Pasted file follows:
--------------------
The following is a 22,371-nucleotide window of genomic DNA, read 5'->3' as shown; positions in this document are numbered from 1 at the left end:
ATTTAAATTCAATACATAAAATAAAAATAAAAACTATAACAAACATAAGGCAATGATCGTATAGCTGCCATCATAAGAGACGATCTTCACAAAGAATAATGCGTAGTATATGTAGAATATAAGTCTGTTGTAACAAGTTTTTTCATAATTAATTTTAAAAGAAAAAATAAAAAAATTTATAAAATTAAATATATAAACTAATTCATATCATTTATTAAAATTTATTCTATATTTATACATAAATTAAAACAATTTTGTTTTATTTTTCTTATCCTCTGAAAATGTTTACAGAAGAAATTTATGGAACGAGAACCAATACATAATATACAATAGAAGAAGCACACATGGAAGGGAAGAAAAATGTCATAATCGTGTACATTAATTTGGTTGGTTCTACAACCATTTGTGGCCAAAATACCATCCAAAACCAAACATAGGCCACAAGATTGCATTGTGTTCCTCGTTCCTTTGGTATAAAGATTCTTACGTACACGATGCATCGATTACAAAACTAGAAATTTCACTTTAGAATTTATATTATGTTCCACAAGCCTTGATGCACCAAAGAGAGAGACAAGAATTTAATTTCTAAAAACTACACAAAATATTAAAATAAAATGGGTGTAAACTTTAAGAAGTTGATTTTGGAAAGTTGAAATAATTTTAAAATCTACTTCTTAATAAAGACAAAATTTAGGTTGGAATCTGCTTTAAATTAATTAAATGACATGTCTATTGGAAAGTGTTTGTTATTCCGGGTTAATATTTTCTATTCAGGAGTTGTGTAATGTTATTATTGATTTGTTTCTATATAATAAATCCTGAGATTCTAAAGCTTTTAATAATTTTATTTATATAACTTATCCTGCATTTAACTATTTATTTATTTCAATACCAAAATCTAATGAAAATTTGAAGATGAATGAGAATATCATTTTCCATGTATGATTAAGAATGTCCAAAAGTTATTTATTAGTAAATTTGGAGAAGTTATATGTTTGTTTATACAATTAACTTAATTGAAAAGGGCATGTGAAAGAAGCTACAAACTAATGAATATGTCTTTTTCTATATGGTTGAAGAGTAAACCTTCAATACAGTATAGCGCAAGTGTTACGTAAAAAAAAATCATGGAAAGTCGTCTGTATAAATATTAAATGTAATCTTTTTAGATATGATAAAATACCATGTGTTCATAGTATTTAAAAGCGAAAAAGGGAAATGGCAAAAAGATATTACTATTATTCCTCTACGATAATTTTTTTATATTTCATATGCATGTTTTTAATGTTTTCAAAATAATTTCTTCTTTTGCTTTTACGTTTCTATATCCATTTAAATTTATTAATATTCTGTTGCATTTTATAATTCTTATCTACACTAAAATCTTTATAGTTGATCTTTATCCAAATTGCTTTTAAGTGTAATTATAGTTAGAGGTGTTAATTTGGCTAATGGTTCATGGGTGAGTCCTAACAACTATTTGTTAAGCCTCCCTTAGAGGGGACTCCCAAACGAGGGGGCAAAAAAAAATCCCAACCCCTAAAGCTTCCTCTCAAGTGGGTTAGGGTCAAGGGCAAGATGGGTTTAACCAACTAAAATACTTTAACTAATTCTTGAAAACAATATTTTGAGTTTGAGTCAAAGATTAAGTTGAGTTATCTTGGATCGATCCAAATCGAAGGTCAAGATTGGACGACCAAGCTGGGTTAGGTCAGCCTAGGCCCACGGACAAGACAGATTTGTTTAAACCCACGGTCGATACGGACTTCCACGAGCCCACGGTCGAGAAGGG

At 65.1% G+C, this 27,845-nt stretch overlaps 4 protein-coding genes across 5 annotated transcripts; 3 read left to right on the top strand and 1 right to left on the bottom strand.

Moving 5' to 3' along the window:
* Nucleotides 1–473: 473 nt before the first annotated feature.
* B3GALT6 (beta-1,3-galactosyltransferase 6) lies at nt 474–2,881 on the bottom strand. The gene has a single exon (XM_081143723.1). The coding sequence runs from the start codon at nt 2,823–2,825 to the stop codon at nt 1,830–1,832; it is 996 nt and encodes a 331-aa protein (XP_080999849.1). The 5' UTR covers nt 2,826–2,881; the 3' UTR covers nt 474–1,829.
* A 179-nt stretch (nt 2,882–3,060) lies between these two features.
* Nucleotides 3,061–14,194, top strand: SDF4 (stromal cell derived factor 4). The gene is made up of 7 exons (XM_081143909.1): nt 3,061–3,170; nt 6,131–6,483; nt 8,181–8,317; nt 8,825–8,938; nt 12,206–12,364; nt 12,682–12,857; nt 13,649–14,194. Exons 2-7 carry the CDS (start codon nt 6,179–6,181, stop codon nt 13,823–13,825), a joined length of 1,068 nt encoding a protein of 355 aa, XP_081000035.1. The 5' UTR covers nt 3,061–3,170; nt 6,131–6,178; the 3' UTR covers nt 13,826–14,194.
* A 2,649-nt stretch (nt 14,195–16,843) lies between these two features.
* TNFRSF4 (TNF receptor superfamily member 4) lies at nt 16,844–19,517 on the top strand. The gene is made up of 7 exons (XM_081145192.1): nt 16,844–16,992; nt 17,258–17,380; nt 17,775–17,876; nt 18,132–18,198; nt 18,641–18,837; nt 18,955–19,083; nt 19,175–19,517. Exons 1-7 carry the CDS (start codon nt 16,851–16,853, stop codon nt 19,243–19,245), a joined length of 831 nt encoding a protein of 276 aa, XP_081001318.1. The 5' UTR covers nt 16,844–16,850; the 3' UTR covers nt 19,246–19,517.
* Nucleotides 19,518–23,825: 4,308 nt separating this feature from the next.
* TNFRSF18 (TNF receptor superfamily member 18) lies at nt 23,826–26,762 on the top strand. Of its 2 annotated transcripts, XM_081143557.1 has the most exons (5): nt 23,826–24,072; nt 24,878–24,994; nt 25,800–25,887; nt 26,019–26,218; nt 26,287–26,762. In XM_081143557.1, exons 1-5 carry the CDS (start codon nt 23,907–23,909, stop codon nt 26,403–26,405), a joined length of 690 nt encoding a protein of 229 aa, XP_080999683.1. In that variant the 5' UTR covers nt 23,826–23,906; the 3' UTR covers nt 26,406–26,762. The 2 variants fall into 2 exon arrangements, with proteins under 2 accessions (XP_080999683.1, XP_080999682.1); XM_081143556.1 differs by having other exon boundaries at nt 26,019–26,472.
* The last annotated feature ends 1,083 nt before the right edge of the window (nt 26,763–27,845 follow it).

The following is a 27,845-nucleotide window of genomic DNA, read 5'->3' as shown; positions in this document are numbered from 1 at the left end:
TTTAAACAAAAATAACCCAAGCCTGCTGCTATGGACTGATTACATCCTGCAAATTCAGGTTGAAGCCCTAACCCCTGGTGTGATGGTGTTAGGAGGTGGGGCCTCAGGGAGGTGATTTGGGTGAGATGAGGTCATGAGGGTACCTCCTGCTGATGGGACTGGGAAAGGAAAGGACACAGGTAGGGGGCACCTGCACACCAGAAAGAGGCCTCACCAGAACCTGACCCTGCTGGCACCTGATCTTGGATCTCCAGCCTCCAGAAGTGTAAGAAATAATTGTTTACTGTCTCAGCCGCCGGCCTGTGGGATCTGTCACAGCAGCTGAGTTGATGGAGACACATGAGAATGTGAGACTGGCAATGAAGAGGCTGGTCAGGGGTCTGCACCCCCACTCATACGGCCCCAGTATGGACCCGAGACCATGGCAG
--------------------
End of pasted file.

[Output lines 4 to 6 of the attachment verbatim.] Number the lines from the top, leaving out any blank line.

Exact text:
Moving 5' to 3' along the window:
* Nucleotides 1–473: 473 nt before the first annotated feature.
* B3GALT6 (beta-1,3-galactosyltransferase 6) lies at nt 474–2,881 on the bottom strand. The gene has a single exon (XM_081143723.1). The coding sequence runs from the start codon at nt 2,823–2,825 to the stop codon at nt 1,830–1,832; it is 996 nt and encodes a 331-aa protein (XP_080999849.1). The 5' UTR covers nt 2,826–2,881; the 3' UTR covers nt 474–1,829.